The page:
Qigong is an ancient Chinese health care system that integrates physical postures, breathing techniques and focused intention. The word Qigong (Chi Kung) is made up of two Chinese words. Qi is pronounced “chee” and is usually translated to mean the life force or vital-energy that flows through all things in the universe.

In Taoism, chi refers to the living energy in all things. Kung is a term that refers to the achievements of long practice.

Some exercises are designed to manipulate chi already inside the body in specialized ways — to heal others, for example, or in the pursuit of enlightenment or in the martial arts. Other exercises move chi through the many acupuncture channels to clear energy blockages.

If the mind is pure the chi will be able to circulate upward to illuminate it, thereby inducing enlightenment and stimulating the creative forces associated with heaven. If the mind is impure — that is, focused on unwholesome thoughts or ambitions — the chi will be attracted to and migrate to equally coarse energies associated with the lower realms of existence.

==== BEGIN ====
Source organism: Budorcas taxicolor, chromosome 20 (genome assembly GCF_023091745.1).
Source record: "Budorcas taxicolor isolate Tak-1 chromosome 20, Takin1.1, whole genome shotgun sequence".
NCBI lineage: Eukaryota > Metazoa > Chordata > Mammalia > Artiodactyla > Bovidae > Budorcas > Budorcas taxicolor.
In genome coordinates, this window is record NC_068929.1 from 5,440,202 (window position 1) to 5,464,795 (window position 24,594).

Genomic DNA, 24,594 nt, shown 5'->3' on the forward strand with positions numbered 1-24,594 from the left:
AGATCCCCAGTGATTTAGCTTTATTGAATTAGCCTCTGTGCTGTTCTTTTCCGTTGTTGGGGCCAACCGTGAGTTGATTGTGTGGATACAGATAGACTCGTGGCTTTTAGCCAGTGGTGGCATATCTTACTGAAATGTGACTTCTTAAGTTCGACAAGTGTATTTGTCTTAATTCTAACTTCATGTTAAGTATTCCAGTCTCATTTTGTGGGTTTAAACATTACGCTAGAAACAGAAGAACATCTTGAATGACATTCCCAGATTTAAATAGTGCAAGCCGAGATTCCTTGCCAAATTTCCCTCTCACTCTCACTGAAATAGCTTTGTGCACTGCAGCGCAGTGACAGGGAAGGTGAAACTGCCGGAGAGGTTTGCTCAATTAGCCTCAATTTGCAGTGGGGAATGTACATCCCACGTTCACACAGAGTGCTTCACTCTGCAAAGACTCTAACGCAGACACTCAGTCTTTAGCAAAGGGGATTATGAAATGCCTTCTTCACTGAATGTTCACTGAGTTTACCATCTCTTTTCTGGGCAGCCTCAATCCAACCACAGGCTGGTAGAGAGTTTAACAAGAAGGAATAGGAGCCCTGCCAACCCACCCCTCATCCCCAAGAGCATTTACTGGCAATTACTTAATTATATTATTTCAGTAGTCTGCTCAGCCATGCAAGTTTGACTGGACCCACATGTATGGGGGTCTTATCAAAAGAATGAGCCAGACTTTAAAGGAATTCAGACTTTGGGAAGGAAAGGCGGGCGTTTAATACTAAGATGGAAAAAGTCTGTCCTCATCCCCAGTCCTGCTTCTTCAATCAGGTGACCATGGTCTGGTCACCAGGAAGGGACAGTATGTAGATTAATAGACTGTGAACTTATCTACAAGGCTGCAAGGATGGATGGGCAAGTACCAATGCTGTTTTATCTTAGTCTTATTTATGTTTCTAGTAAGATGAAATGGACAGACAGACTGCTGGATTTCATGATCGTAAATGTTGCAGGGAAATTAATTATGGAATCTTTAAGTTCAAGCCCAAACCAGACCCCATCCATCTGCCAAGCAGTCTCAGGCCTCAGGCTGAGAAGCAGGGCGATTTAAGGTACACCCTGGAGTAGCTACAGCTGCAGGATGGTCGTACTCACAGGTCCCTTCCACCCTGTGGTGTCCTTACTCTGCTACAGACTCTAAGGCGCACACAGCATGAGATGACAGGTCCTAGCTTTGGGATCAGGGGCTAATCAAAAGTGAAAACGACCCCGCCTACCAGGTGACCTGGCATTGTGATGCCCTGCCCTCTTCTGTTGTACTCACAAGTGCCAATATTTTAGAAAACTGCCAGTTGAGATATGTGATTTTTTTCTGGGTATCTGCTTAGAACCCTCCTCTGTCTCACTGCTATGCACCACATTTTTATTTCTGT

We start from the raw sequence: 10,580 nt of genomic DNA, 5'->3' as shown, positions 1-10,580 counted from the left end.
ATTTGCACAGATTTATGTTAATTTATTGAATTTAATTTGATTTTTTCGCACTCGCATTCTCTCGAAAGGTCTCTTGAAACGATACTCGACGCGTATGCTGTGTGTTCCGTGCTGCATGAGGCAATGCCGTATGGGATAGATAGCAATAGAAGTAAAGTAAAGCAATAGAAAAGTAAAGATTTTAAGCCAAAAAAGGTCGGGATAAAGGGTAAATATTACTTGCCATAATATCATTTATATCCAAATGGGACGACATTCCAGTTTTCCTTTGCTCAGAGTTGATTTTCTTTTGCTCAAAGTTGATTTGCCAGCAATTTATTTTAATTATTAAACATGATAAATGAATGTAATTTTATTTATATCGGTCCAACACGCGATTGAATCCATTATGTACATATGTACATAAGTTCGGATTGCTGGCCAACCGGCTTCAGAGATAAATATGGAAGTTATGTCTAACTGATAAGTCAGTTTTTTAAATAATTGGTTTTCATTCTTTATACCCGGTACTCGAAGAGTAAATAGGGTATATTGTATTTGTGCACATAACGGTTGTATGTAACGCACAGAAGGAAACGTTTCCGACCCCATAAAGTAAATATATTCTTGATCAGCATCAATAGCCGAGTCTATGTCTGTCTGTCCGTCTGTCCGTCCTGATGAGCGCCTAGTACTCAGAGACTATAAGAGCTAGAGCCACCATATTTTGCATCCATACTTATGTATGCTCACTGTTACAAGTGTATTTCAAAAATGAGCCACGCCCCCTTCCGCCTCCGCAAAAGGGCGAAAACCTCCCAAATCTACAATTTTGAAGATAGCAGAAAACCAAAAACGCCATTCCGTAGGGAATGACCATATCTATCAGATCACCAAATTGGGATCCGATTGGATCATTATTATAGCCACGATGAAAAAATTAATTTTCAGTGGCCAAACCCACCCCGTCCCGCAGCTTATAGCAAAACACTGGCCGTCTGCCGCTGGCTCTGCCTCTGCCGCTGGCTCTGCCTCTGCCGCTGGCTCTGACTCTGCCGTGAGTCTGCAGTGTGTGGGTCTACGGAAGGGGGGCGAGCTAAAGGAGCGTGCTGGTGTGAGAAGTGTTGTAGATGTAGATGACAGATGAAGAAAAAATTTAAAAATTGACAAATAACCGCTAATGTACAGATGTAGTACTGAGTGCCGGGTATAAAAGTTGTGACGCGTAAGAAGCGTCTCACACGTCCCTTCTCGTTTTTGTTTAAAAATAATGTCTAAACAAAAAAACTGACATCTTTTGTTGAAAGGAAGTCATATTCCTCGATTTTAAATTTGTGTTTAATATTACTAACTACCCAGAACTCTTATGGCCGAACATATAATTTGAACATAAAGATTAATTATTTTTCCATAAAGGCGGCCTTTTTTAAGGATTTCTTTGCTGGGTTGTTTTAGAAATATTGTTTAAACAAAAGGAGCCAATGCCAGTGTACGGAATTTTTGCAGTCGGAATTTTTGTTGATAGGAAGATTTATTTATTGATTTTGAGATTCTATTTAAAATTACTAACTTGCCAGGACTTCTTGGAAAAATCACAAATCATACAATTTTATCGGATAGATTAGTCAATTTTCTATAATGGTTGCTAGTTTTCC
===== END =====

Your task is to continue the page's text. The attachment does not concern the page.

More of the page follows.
Qigong is moving meditation. “Moving” means either physical movement or movement of energy internally, even if no musculo-skeletal movement is occurring. The integration of interoception, proprioception, and mindfulness is a key component of the practice. You learn to create moments of peace within activity. All of this comes on a foundation of breathing.